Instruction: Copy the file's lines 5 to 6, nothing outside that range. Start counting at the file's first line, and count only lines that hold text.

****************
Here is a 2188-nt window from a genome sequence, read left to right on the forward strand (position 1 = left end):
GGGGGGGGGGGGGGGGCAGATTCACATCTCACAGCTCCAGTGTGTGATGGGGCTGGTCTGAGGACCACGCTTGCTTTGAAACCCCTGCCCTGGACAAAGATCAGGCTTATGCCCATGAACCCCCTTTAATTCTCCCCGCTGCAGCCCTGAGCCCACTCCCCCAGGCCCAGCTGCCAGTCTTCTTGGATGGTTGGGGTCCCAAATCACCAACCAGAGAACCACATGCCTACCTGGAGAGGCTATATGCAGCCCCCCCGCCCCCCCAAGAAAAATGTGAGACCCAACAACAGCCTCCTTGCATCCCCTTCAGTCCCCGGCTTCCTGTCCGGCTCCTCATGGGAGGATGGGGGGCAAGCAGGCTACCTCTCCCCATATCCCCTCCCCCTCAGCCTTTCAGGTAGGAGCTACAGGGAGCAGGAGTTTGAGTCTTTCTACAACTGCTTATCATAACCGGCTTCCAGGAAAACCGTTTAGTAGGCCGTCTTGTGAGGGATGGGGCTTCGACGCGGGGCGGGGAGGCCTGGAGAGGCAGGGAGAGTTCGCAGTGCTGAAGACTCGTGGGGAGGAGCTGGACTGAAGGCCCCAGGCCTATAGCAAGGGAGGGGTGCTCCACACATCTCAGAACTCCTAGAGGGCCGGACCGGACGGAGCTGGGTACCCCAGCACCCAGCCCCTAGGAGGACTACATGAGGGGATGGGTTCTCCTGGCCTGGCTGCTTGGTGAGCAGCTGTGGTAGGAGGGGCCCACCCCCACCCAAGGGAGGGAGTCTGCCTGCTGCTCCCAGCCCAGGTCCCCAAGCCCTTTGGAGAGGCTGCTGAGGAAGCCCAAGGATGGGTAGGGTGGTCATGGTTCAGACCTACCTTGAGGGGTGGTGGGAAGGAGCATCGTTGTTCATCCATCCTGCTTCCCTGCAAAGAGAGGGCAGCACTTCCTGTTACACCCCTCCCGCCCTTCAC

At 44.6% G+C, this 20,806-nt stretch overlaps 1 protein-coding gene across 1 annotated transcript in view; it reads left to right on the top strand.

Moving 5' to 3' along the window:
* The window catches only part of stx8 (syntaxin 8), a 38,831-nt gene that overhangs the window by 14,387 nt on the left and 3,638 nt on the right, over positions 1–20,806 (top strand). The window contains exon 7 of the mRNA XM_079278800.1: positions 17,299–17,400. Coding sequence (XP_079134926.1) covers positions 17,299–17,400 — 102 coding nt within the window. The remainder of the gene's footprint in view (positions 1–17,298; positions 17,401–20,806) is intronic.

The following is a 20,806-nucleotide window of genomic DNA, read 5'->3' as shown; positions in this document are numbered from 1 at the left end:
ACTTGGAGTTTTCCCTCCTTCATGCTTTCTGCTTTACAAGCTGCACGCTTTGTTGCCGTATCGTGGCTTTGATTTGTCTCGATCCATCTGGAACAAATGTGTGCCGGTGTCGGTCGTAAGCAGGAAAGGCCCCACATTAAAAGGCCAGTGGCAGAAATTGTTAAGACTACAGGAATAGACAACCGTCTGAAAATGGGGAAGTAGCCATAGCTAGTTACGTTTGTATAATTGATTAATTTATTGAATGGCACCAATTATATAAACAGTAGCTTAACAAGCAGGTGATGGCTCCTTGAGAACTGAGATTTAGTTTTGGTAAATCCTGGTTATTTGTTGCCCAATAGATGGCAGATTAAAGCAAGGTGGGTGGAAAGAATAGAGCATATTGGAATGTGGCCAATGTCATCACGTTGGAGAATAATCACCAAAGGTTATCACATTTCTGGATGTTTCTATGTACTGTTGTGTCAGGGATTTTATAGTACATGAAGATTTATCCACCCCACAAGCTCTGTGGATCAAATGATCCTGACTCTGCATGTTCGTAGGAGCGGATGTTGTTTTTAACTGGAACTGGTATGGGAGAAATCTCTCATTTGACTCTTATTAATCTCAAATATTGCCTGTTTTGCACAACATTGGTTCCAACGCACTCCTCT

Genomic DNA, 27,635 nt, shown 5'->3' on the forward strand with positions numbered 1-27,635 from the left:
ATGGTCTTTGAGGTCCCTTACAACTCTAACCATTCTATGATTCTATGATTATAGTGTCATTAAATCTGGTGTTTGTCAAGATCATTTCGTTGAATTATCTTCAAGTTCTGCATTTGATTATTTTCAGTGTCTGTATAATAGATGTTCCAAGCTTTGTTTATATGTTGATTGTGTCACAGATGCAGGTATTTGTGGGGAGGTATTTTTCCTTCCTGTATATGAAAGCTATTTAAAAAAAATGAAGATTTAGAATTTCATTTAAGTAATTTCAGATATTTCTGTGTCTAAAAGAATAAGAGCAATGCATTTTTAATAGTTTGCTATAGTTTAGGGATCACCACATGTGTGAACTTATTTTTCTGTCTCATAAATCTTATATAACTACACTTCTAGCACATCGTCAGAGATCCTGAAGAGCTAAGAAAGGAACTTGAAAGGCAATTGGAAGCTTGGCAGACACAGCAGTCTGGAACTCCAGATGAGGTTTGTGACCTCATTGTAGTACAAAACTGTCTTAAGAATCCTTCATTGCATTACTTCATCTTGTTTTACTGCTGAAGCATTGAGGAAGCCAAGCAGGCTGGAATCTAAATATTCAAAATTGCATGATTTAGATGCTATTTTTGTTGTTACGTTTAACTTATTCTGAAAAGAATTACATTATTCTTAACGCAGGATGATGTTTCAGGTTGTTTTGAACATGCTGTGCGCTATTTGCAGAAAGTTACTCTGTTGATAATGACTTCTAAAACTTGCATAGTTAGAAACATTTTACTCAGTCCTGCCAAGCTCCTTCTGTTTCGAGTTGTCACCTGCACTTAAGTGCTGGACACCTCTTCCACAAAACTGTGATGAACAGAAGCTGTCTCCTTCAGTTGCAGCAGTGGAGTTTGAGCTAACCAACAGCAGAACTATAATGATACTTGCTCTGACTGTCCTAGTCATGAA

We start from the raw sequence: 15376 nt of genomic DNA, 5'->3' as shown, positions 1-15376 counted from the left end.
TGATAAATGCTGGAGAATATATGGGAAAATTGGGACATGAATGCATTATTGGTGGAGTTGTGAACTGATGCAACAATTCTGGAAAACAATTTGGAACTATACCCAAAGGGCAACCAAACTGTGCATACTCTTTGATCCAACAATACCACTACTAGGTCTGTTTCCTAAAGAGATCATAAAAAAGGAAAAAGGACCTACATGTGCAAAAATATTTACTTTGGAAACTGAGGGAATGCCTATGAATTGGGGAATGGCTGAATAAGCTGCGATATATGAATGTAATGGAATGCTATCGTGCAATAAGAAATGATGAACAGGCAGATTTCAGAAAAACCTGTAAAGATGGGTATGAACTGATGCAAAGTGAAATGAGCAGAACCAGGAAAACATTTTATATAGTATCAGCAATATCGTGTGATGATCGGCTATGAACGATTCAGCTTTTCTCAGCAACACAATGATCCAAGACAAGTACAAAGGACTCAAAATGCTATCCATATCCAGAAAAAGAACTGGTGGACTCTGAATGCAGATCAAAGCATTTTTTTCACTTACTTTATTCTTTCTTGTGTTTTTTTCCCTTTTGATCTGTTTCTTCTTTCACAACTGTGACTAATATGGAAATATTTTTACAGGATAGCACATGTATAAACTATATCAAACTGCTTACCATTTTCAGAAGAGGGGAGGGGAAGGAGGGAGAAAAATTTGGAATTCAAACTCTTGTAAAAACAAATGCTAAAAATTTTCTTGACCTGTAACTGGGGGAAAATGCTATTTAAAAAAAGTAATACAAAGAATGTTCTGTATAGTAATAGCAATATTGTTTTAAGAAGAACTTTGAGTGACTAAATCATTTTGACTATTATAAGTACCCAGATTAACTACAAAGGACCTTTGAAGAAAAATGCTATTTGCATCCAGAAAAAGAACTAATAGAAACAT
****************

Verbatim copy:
* The window catches only part of stx8 (syntaxin 8), a 38,831-nt gene that overhangs the window by 14,387 nt on the left and 3,638 nt on the right, over positions 1–20,806 (top strand). The window contains exon 7 of the mRNA XM_079278800.1: positions 17,299–17,400. Coding sequence (XP_079134926.1) covers positions 17,299–17,400 — 102 coding nt within the window. The remainder of the gene's footprint in view (positions 1–17,298; positions 17,401–20,806) is intronic.

The following is a 20,806-nucleotide window of genomic DNA, read 5'->3' as shown; positions in this document are numbered from 1 at the left end: